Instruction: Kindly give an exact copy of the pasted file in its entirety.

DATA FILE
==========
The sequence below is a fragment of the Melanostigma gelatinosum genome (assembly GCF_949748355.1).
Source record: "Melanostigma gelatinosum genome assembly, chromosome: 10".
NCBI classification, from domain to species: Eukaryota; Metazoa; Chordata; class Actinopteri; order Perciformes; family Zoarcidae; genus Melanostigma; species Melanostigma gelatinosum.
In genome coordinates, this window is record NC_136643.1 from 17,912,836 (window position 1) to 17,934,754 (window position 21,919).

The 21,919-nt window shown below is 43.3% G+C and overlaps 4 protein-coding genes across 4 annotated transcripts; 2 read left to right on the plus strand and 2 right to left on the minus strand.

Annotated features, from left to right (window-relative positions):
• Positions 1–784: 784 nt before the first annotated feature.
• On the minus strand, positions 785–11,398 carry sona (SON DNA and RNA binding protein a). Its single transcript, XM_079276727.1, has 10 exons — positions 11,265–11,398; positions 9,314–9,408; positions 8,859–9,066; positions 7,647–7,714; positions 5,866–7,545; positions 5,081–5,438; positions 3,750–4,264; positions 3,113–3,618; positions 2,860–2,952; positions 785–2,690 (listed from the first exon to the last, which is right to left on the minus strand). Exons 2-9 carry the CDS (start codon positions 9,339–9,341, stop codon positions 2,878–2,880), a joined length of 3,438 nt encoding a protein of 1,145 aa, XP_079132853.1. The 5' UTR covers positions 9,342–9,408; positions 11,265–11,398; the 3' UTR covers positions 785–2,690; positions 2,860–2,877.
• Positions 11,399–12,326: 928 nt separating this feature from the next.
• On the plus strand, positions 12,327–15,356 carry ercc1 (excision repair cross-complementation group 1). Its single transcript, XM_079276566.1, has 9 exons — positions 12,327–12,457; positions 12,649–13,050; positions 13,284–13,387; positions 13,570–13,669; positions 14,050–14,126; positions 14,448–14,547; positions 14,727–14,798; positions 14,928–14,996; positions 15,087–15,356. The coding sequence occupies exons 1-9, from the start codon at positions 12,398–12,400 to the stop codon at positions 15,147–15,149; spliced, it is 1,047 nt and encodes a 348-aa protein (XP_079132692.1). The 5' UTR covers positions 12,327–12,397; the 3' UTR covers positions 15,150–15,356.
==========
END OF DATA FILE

The sequence below is a fragment of the Melanostigma gelatinosum genome (assembly GCF_949748355.1).
Source record: "Melanostigma gelatinosum genome assembly, chromosome: 10".
NCBI classification, from domain to species: Eukaryota; Metazoa; Chordata; class Actinopteri; order Perciformes; family Zoarcidae; genus Melanostigma; species Melanostigma gelatinosum.
In genome coordinates, this window is record NC_136643.1 from 17,912,836 (window position 1) to 17,934,754 (window position 21,919).

The 21,919-nt window shown below is 43.3% G+C and overlaps 4 protein-coding genes across 4 annotated transcripts; 2 read left to right on the plus strand and 2 right to left on the minus strand.

Annotated features, from left to right (window-relative positions):
• Positions 1–784: 784 nt before the first annotated feature.
• On the minus strand, positions 785–11,398 carry sona (SON DNA and RNA binding protein a). Its single transcript, XM_079276727.1, has 10 exons — positions 11,265–11,398; positions 9,314–9,408; positions 8,859–9,066; positions 7,647–7,714; positions 5,866–7,545; positions 5,081–5,438; positions 3,750–4,264; positions 3,113–3,618; positions 2,860–2,952; positions 785–2,690 (listed from the first exon to the last, which is right to left on the minus strand). Exons 2-9 carry the CDS (start codon positions 9,339–9,341, stop codon positions 2,878–2,880), a joined length of 3,438 nt encoding a protein of 1,145 aa, XP_079132853.1. The 5' UTR covers positions 9,342–9,408; positions 11,265–11,398; the 3' UTR covers positions 785–2,690; positions 2,860–2,877.
• Positions 11,399–12,326: 928 nt separating this feature from the next.
• On the plus strand, positions 12,327–15,356 carry ercc1 (excision repair cross-complementation group 1). Its single transcript, XM_079276566.1, has 9 exons — positions 12,327–12,457; positions 12,649–13,050; positions 13,284–13,387; positions 13,570–13,669; positions 14,050–14,126; positions 14,448–14,547; positions 14,727–14,798; positions 14,928–14,996; positions 15,087–15,356. The coding sequence occupies exons 1-9, from the start codon at positions 12,398–12,400 to the stop codon at positions 15,147–15,149; spliced, it is 1,047 nt and encodes a 348-aa protein (XP_079132692.1). The 5' UTR covers positions 12,327–12,397; the 3' UTR covers positions 15,150–15,356.